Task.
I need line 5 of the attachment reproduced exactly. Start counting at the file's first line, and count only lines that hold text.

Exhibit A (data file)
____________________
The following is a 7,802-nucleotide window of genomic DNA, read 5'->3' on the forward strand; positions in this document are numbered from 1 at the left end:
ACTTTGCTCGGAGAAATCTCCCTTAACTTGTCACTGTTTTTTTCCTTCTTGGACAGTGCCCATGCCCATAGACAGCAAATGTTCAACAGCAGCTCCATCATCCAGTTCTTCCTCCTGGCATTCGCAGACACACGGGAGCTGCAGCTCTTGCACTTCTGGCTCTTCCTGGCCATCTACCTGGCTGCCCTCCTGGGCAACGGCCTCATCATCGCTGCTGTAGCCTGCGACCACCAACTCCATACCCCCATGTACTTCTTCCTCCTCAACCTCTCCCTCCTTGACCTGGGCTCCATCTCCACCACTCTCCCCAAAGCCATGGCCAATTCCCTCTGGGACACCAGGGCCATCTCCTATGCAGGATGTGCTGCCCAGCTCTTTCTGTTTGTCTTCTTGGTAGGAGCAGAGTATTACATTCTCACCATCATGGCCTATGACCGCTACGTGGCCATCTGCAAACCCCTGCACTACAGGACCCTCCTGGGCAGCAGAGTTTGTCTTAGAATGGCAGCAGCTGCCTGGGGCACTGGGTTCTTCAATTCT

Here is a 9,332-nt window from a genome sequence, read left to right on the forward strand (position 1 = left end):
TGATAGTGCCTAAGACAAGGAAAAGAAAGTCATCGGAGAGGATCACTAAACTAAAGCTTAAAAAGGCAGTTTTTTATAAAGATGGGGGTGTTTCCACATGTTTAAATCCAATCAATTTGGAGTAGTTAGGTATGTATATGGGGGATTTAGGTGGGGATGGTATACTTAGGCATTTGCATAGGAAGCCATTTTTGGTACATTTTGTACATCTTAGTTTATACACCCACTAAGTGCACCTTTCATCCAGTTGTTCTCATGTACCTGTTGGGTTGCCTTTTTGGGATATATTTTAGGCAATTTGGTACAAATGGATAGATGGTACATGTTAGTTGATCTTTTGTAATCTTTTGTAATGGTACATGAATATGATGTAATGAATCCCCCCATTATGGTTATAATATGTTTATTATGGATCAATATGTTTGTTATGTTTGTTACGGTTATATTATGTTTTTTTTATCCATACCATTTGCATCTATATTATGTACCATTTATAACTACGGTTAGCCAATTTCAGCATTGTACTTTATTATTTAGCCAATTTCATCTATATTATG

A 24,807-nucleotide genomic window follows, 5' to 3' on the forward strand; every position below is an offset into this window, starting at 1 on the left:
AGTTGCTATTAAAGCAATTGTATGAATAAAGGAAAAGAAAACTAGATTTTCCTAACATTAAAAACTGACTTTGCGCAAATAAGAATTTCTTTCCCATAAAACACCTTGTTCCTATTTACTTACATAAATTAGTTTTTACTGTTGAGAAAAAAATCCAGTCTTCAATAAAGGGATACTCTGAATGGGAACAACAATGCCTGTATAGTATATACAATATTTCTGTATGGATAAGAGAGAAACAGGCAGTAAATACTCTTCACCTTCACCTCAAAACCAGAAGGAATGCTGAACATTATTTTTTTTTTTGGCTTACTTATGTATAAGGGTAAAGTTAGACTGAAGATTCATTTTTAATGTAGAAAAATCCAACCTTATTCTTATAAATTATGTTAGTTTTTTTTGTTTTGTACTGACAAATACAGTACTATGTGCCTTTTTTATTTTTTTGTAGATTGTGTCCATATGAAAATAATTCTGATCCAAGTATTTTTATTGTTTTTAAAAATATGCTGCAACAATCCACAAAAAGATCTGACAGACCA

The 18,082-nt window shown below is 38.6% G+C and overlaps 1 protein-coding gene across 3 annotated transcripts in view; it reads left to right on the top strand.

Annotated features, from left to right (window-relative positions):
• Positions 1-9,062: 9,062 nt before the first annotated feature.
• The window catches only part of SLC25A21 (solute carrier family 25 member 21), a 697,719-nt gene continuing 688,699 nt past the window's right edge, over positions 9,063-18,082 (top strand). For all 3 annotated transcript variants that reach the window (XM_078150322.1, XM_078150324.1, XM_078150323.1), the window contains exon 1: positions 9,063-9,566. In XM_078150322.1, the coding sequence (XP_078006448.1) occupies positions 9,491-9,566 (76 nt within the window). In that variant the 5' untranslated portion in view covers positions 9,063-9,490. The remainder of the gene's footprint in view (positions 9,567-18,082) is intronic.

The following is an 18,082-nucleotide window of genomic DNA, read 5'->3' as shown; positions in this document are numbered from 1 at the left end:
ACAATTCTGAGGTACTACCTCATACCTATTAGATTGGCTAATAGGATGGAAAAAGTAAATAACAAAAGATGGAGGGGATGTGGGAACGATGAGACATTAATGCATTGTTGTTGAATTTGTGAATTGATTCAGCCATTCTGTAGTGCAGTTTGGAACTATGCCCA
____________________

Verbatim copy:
A 24,807-nucleotide genomic window follows, 5' to 3' on the forward strand; every position below is an offset into this window, starting at 1 on the left: